Expert expresses doubt on effectiveness of booster jab
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Less than a year since the first Covid vaccine was administered in the UK it was reported that the jabs had saved around 112,000 lives across the country. It was also thought the jabs helped prevent 24 million cases of the disease in the UK between December 2020 and 2021. And health bodies are now encouraging eligible people to come forward for an autumn booster.
While the benefits of the vaccine greatly outweigh any potential side effects, it is worth being aware of the impact it can have on your body.
According to the ZOE Covid study, 15.9 percent of participants recorded “at least one whole body (systemic) effect” after their booster jab that was given by November 2021.
This was 50,339 people out of 317,000 contributors to the study.
More specifically, they reported the two main symptoms as fatigue and headache.
However, a “much larger” number of people – 232,596 (or 73.4 percent) – reported local effects including tenderness and pain around the site of injection.
Of those taking part the majority – 289,250 people – were given a Pfizer jab, while 27,761 had the Moderna vaccine.
A similar amount suffered a whole body effect after their booster compared to those who had a Pfizer jab as their first (12.5 percent).
Whereas one in three (33 percent) who had AstraZeneca as a first vaccine reported whole body effects.
However, the proportion of people who experienced local effects like tenderness and pain in the area of the jab was “similar” to what they found for the first two doses.
On the ZOE Covid study website it explains: “COVID-19 vaccines work by using harmless parts of the SARS-CoV-2 coronavirus to train our immune system, so when we encounter the virus for real we’re able to fight it off.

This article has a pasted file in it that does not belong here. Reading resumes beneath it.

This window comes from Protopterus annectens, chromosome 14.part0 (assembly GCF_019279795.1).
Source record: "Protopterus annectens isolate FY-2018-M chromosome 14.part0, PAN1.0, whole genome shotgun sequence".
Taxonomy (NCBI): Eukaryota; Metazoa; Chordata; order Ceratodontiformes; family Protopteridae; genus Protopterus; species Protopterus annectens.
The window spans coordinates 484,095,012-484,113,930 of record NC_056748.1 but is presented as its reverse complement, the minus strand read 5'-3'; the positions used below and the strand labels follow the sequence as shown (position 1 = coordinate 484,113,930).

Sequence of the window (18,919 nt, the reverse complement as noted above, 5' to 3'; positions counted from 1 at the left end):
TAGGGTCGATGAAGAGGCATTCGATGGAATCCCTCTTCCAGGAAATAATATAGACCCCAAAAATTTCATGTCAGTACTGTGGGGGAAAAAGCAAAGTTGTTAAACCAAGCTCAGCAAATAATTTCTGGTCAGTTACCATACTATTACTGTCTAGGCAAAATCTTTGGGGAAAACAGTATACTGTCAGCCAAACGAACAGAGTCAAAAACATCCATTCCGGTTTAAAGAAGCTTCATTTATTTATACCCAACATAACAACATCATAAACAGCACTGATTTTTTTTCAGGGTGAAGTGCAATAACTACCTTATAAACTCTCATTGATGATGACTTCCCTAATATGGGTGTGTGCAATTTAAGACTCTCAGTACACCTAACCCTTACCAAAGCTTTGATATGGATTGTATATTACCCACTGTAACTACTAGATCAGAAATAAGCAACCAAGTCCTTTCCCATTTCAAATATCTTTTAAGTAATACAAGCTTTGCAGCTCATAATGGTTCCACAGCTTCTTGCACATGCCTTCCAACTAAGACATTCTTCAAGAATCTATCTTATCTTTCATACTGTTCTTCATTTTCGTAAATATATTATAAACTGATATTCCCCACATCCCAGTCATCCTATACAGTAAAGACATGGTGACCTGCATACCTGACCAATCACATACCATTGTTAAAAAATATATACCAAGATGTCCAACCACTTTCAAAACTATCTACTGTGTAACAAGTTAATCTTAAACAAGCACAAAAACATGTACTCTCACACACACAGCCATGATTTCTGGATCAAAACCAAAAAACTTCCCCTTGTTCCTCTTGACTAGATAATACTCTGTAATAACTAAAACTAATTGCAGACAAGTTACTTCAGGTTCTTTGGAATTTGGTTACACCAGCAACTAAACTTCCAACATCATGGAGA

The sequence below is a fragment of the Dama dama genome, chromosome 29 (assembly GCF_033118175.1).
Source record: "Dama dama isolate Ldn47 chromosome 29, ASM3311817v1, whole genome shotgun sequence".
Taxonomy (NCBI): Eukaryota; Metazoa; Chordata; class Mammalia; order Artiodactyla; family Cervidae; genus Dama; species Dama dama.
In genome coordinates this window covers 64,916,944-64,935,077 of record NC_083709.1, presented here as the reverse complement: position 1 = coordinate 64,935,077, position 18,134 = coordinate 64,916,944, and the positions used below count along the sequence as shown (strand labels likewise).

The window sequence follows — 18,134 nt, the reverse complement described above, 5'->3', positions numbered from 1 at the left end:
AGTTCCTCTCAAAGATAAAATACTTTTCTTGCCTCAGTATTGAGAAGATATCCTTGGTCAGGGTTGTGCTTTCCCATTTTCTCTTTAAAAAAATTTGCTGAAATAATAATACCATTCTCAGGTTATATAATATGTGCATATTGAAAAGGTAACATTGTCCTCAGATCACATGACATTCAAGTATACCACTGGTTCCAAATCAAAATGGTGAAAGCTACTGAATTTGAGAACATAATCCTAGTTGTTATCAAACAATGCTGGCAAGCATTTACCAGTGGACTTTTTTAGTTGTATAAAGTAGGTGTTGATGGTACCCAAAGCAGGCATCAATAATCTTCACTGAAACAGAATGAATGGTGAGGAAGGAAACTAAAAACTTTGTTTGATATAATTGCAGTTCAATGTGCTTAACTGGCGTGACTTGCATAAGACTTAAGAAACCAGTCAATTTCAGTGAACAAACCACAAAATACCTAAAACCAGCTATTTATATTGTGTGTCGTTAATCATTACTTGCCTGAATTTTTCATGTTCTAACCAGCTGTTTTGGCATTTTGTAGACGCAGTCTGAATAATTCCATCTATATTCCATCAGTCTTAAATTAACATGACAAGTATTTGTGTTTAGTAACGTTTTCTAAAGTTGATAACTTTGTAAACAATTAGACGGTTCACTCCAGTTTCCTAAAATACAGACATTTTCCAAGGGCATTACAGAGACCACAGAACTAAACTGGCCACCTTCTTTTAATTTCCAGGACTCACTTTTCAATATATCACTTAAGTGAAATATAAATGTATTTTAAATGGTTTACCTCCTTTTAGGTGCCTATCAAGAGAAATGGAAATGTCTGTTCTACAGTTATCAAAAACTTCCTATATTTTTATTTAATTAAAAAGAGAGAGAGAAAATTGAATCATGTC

“We’ve seen through studying the effects of the first two shots that this training response can feel a bit like the effects we get when we’re fighting off a real infection, including headaches; fever, chills or shivers; tiredness (fatigue); muscle or joint pains; and diarrhoea or feeling sick (nausea).
“It’s also common to experience local effects like pain, swelling, redness or itchiness at the site of the injection, or swelling of the glands (lymph nodes) in the armpit.”
Why you should get boosted
Using data from the study it was also calculated how effective the boosters were.
“To find out how well booster doses work, we compared data from ZOE COVID Study app contributors over the age of 55 who had received a booster with people in the same age group who hadn’t yet had their booster dose by 23rd November,” it says.
“We calculate that three Pfizer jabs are 95 percent effective against symptoms of the Delta variants compared with being unvaccinated, while having a Pfizer booster after two doses of AstraZeneca is 91 percent effective against the Delta variant.
“Having a Moderna booster after AstraZeneca is 89 percent effective against Delta, and 92.5 percent effective following two Pfizer jabs.
“All the booster jabs protected very well against severe disease and hospitalisation from Delta”
Those currently eligible for the most recent booster jab include if you are:
- Aged 50 or over
- Aged five and over and at high risk from COVID-19 due to a health condition or a weakened immune system
- Aged five and over and live with someone who has a weakened immune system
- Aged 16 and over and a carer, either paid or unpaid
- Living or working in a care home for older people
- A frontline health and social care worker.
If you are eligible you can book your jab via www.nhs.uk.
The Government lists common side effects of the booster as:
- Having a painful, heavy feeling and tenderness in the arm where you had your injection
- Feeling tired
- General aches or mild flu-like symptoms.
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